For decades, your local government units have published proposed budgets and notice of the hearing where you have the opportunity to question or offer your opinion concerning the planned collection of tax dollars, expenditure of those funds and estimated impact on your property tax rate.

State law required the publication of this important information as a paid public notice advertisement. Paid notices give the government unit control over what is printed and prevent the newspaper from adding any editorial spin on the text or delete any of the budget information. To collect the fee, the newspaper has incentive to make sure the notice is published error-free and on the designated date to give you time to make arrangements so you can attend a budget hearing if you so choose.

That all changed with passage of H.E.A. 1266, authored by Rep. Dan Leonard, R-Huntington, in the 2014 legislative session. Suggested by the state Department of Local Government Finance, the act eliminates the publication requirement that placed that budget information into the hands 3.8 million Indiana newspaper readers (based on a 2014 American Opinion Research survey of Hoosiers' attitudes on public notice advertising).

The budgets are now posted on the DLGF website, a website that contains a wealth of information, but has a fraction of the reach of newspapers, including the one you are now reading. In fact, only 4,633 unique visitors clicked onto the portion of the DLGF website where local government budgets are posted during the last six months of 2014.

Paid published notice of the date and time the various local government unit governing bodies will allow you to speak out on their budgets is no longer required of these units. They now are only required to post the notice at their office location and inform media outlets, such as this newspaper of meeting times so that editors can determine whether they have a reporter available to cover the public meeting.

In killing an attempt during the 2015 legislative session to restore requirement to publish the notice of budget hearing, House Ways and Means chairman Rep. Tim Brown, R-Crawfordsville, took the position that if newspapers believe the information is important, they should publish it for free.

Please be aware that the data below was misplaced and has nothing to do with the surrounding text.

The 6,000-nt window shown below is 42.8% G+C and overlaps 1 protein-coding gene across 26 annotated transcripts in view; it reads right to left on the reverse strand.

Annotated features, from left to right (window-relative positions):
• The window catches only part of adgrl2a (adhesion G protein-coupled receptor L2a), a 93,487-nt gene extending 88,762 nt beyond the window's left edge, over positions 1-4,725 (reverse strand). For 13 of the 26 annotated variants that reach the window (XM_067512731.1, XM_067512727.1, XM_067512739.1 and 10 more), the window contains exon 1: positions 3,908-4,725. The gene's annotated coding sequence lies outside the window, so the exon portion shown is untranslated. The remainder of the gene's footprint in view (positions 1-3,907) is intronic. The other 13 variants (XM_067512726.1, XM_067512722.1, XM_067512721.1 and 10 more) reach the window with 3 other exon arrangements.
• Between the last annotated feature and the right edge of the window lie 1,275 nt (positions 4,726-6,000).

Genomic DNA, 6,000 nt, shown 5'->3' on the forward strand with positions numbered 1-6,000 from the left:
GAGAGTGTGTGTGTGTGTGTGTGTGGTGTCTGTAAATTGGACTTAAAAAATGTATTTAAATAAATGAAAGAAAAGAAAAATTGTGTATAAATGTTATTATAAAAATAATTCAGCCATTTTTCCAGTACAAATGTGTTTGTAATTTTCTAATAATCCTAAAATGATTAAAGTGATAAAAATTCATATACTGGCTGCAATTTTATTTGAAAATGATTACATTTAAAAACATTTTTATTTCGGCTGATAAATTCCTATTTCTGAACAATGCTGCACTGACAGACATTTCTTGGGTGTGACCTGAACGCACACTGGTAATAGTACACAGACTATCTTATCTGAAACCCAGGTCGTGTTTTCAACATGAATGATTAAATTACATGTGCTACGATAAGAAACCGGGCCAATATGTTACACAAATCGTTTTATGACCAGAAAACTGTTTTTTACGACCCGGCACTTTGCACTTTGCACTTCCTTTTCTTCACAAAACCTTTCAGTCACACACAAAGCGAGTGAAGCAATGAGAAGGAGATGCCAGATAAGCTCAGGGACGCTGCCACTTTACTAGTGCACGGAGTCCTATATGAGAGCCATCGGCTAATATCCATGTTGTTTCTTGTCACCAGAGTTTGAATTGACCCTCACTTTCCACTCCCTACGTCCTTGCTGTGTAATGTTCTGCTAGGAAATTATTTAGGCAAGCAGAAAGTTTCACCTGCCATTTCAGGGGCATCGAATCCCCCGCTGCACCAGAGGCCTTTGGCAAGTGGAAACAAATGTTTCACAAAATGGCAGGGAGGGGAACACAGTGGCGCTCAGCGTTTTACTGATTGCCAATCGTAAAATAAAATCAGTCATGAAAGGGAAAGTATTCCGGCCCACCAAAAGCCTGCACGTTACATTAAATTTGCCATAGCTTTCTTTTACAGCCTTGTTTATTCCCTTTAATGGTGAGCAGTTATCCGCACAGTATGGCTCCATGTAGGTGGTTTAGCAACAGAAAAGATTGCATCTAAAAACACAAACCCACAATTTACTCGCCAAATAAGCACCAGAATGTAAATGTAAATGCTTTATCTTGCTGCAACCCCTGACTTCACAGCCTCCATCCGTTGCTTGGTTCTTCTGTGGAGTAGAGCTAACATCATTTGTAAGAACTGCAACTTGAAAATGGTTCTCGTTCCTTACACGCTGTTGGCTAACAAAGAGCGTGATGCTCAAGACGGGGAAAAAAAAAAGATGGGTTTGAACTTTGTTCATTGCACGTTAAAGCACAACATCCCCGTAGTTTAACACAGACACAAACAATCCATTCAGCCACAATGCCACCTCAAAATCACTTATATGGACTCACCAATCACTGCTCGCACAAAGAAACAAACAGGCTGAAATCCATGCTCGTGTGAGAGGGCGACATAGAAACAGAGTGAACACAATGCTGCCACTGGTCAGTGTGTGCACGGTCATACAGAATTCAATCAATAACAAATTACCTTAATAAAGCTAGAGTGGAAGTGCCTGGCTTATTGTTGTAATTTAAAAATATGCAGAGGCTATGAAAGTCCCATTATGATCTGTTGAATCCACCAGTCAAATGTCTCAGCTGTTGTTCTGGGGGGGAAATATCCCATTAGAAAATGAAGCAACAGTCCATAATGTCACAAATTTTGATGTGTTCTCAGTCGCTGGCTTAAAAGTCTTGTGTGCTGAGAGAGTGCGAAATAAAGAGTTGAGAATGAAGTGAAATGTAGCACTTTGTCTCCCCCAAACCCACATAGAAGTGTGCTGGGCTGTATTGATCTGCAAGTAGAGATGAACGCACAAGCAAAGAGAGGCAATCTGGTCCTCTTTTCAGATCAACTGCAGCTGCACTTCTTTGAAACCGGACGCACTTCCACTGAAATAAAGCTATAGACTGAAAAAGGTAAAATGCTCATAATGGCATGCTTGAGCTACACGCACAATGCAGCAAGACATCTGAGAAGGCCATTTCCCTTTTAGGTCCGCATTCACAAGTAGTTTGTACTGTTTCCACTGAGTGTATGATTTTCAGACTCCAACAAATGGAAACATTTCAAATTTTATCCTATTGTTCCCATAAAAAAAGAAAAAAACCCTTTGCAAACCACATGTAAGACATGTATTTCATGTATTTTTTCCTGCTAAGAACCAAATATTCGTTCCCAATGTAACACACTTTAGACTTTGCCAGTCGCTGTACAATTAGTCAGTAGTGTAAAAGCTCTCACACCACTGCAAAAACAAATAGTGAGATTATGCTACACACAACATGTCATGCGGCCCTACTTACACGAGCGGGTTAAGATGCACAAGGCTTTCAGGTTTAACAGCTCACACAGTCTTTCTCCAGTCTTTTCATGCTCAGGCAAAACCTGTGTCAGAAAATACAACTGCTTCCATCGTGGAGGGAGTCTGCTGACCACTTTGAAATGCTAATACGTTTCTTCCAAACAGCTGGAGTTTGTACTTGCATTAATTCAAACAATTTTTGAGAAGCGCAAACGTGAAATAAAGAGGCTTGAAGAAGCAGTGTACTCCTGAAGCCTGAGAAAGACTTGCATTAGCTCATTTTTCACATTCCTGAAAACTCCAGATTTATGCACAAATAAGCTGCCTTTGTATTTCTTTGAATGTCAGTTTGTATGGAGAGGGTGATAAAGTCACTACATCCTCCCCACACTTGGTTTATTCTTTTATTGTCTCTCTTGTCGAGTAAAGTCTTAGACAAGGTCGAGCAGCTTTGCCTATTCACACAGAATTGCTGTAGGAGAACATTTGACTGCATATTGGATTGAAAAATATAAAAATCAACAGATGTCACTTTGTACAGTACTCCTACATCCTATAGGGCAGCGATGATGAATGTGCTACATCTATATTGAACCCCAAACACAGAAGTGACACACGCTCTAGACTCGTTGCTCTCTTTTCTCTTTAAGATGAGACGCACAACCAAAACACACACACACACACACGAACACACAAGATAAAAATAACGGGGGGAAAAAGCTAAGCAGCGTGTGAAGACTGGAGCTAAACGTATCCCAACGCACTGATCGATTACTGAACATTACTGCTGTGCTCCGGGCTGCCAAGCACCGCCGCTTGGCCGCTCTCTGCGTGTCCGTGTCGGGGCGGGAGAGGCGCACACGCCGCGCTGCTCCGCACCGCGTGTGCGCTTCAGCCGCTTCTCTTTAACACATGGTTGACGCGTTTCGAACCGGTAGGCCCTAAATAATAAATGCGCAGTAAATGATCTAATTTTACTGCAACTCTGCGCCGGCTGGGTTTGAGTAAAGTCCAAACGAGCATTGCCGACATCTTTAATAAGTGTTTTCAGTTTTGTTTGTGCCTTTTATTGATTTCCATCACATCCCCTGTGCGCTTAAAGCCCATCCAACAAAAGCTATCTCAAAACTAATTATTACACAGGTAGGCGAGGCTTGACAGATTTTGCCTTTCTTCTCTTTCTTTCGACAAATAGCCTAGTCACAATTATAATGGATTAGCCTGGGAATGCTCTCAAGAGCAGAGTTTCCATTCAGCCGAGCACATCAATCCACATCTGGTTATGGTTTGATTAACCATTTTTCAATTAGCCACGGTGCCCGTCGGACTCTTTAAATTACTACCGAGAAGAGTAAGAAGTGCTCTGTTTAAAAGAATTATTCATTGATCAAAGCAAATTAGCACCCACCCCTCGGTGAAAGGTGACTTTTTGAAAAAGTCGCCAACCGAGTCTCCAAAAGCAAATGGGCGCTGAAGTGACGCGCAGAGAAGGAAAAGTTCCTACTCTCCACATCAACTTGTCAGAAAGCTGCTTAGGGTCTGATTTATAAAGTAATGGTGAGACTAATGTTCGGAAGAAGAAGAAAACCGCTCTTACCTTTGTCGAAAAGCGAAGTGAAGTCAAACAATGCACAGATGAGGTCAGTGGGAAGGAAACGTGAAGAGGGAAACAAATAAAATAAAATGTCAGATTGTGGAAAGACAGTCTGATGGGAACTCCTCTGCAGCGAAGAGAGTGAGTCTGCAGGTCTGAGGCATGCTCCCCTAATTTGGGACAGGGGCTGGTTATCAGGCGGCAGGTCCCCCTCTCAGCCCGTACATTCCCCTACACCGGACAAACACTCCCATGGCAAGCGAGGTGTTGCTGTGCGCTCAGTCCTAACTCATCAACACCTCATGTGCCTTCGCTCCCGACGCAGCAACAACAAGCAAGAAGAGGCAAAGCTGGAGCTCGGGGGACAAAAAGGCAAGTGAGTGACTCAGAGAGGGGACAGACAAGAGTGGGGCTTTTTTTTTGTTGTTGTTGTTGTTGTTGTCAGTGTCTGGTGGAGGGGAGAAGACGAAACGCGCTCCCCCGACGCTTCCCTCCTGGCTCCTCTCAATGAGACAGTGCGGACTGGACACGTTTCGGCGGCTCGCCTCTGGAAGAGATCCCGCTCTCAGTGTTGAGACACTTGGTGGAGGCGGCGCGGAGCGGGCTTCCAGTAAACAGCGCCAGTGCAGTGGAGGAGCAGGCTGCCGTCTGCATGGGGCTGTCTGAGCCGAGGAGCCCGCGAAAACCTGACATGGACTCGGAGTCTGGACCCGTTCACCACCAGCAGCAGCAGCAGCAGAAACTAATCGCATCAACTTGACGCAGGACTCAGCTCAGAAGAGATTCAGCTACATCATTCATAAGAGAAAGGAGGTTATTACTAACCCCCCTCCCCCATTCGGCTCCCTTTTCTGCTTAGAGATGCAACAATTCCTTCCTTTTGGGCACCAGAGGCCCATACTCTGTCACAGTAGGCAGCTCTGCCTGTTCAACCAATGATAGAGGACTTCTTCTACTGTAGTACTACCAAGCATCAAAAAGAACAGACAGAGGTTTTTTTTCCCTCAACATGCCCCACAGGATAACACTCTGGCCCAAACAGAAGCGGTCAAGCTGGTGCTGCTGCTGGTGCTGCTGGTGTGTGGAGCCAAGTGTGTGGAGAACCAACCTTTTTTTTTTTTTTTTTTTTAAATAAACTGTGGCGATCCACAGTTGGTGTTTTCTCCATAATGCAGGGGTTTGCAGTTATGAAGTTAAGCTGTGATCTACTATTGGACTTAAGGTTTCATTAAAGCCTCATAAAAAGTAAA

That's not a fair or practical position. Space in any newspaper is a limited quantity and paid notices guarantee placement of information in this newspaper. The Times provide a service by connecting the government message to a maximum number of Hoosier in the most economical fashion. (In addition it's fair to note that newspapers are limited in what they can charge government units for published notices and, in The Times, that limit amounts, based on a single run of an ad, to 68.2 percent, or for two runs (as the budgets were required to run until this year) to a 76 percent discount.)

No one would seriously argue that other service providers or vendors to state and local government should be expected to provide their services or good for free. Should the local car dealership be expected to provide police cruisers to the sheriff's department for free? How about gravel, asphalt, etc., needed to maintain county roads? Should the local Office Depot donate paper and other office supplies?

The answer is "no" and newspapers can't afford to give away advertising space. This newspaper will report on news affecting its readers, but we can't guarantee we can attend every meeting of every government unit during the year and devote 10 to 20 inches of space for each of those meetings in our editions. Stop to think how many local government units there are in the county.

Critics will say we are only interested in the revenue. The average cost of the notice of budget hearings across the state was $167, according to Legislative Services Agency, the staff for the General Assembly. We obviously value all advertising revenue, but the loss of this revenue will not close our doors, but the end of the published notice will lessen your ability to hold government officials accountable.

We believe the legislature erred in moving the budget information out of newspapers and your hands, unintentionally hiding the information in plain sight on a state agency website that few people will ever find.

The legislative rationale confuses the concept of available to the public with public notice. Putting something on the Internet makes it available to the public, but hardly means the public will see it. The publication of public notices puts the information in Hoosier hands without the need for any to take a second step and track down additional information on a government website.

When Hoosiers were asked about the impact of moving public notices from newspapers to the Internet, 46 percent said they would read public notices less often or much less often (based on the American Opinion Research survey). Only 15 percent said they would read them more often or much more often if moved to the Internet.

We thought you should know why you may be surprised to discover after the fact when local government agencies approve budgets with expenditures or tax increases that trouble you.